If you baked a custard until it was brown, undoubtedly it was overcooked. Probably pie crusts you have used in the past tended to absorb the liquid freed by overcooking, which made the crust soggy, but the filling less so. Bake your custard in a hot water bath. Use a knife to make a small cut in the center of the custard and peek down inside. It is done when there is no more unbaked mixture in there.
If you bake a pie crust until it is cooked but not brown, then fill it with custard and bake the pie at a lower temperature, the crust should be more dry and the filling more delicate.
Thanks for all that. Normally I do pre-bake the crust, and you guys are right - the pastry probably absorbs the liquid. I guess a quiche is close to a frittata but made entirely in the oven.
Pat - I can make about three things, and quiche is one of them! It's really easy. It's meant to make use of whatever you've got left over. What goes wrong when you do it?
My fool-proof recipe:
I usually make two at a time but you can halve the recipe (if you do, use three eggs for one quiche - makes it fluffy) Sorry my measurements for cheese, ham or whatever are not exact - I do this on instinct but you should have enough "solids" to fill 1/3 to 1/2 of the pie crust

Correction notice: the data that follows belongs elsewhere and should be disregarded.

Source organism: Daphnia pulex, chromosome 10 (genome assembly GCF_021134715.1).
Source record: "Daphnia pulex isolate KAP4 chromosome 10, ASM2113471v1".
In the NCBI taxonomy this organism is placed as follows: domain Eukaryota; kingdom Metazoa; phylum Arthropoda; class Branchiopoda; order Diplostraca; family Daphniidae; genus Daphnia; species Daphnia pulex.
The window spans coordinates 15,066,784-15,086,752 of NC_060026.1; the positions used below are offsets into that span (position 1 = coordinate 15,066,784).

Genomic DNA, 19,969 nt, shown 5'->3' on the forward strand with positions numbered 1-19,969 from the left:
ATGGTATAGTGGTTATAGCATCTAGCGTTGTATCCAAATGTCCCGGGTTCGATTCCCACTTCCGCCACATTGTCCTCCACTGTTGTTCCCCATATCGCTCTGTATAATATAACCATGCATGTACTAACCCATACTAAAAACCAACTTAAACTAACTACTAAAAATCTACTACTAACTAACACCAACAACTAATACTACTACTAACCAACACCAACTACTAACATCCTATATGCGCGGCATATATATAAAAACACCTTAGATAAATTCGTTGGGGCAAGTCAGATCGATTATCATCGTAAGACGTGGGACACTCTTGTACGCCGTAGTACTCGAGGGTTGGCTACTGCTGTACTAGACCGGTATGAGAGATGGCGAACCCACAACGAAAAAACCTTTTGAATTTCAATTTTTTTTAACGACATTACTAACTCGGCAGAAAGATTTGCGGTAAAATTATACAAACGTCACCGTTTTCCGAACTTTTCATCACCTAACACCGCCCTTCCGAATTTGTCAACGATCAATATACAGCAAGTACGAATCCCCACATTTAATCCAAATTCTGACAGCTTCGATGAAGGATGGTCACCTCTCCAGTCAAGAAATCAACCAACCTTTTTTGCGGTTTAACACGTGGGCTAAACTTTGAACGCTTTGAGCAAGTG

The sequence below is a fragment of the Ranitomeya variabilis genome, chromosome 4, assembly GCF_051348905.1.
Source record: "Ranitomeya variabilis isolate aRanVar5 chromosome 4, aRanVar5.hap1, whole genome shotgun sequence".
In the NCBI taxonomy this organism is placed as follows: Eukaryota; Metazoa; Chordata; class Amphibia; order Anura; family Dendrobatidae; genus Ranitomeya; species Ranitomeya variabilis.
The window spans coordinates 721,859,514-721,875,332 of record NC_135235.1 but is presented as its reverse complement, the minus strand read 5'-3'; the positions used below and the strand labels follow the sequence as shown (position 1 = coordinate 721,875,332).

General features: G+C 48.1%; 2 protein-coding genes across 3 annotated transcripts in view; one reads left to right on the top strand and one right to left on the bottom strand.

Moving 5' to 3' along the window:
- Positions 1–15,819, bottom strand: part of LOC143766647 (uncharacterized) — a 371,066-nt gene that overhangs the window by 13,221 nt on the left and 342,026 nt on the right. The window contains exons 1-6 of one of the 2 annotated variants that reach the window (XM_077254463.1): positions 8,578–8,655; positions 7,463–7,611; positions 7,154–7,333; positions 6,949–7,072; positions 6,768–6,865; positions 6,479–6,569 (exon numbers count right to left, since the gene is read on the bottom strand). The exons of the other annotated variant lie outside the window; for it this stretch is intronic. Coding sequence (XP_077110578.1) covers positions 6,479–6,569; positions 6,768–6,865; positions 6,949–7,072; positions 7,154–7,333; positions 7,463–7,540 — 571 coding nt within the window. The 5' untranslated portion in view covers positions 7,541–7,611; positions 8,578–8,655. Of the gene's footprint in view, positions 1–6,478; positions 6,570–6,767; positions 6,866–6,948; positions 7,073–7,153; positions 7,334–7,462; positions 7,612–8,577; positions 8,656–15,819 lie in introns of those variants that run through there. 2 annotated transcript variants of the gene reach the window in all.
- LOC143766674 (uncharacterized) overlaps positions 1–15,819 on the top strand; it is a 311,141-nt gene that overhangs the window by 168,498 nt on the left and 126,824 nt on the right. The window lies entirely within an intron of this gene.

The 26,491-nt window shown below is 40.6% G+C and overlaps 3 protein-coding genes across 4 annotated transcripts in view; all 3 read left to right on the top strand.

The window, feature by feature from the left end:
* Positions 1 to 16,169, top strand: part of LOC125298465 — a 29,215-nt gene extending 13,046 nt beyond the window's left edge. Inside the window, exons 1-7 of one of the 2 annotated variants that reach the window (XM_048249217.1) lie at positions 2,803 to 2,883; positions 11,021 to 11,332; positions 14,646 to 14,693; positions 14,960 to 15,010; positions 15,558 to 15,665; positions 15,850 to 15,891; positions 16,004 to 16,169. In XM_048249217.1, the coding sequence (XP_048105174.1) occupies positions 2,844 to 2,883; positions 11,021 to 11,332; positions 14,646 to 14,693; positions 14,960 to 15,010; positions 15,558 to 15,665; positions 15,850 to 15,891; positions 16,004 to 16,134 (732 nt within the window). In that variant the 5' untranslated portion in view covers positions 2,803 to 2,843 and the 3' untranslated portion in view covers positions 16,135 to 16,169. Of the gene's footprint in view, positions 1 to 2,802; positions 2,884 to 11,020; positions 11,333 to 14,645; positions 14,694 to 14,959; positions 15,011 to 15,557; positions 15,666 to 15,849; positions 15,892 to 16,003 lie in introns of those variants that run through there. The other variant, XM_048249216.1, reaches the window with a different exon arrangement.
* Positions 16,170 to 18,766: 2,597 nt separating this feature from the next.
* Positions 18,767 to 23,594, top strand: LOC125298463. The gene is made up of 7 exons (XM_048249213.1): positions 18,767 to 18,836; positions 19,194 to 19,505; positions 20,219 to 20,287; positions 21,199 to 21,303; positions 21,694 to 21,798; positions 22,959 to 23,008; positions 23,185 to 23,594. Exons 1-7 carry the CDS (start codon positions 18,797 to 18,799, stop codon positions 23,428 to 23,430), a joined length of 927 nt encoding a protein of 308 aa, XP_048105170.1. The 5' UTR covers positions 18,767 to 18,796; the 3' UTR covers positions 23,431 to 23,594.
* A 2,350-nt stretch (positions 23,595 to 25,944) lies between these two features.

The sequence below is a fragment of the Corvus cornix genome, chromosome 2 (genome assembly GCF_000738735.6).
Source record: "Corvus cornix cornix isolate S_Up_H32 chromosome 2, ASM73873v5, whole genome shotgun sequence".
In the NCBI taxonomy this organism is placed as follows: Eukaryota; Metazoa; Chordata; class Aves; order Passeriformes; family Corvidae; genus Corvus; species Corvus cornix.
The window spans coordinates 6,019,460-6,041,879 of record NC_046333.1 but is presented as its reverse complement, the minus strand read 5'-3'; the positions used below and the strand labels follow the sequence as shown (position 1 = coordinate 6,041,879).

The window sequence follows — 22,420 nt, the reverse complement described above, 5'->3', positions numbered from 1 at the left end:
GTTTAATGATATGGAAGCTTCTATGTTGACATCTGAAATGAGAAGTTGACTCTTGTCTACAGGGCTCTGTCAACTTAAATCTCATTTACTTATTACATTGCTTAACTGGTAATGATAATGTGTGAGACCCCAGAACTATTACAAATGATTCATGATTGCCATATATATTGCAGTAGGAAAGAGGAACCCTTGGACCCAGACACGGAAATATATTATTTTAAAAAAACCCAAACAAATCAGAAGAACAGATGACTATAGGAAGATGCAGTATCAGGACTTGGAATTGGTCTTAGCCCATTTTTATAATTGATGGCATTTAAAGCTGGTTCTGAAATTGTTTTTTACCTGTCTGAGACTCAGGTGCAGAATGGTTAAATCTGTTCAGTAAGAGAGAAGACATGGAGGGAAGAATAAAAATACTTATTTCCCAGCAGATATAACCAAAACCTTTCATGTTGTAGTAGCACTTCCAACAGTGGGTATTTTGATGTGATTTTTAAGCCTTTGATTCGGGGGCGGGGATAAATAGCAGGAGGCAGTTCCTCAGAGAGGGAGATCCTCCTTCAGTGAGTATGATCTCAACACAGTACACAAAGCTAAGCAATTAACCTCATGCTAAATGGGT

two par baked two pie crusts (home made or not)
five large eggs
a chunk of jarlsburg, roughly grated (or other similar cheese - gruyere or swiss for example)
cubed ham OR lightly steamed asparagus OR lightly steamed red peppers (in "rings" they look really pretty when the float to the top of the liquid) OR frozen spinach with ALL of the water squeezed out...OR really, anything you think would go well with cheese. (I'm not a big fan of seafood - somehow I can never reconcile fish and cheese together - but I've seen salmon quiches, prawn quiches, etc.)
3/4 of a pint of half & half or cream
fresh black pepper and nutmeg to taste
a bit of flour or cornstarch?? these were suggested in the responses to my sweaty eggs question: I've never made it with this but I will try next time...
put solids in bottom of pie crusts
whisk together eggs, cream, pepper & nutmeg
pour liquid over solids, filling quiche to 2/3 to 3/4 of the way up.
Put a bit of tin foil over the edges of the pie crust if yours tend to cook unevenly when there's filling covering the rest but the edges are "exposed" -- my edges tend to burn.
Bake at 250-275F for 30 minutes until it begins to smell divine...then check to make sure it's cooked through, and maybe give it a few more minutes to brown the top a bit.
It will be lovely and puffed up when it comes out of the oven but sadly the top will sink fast enough.
These freeze very, very well.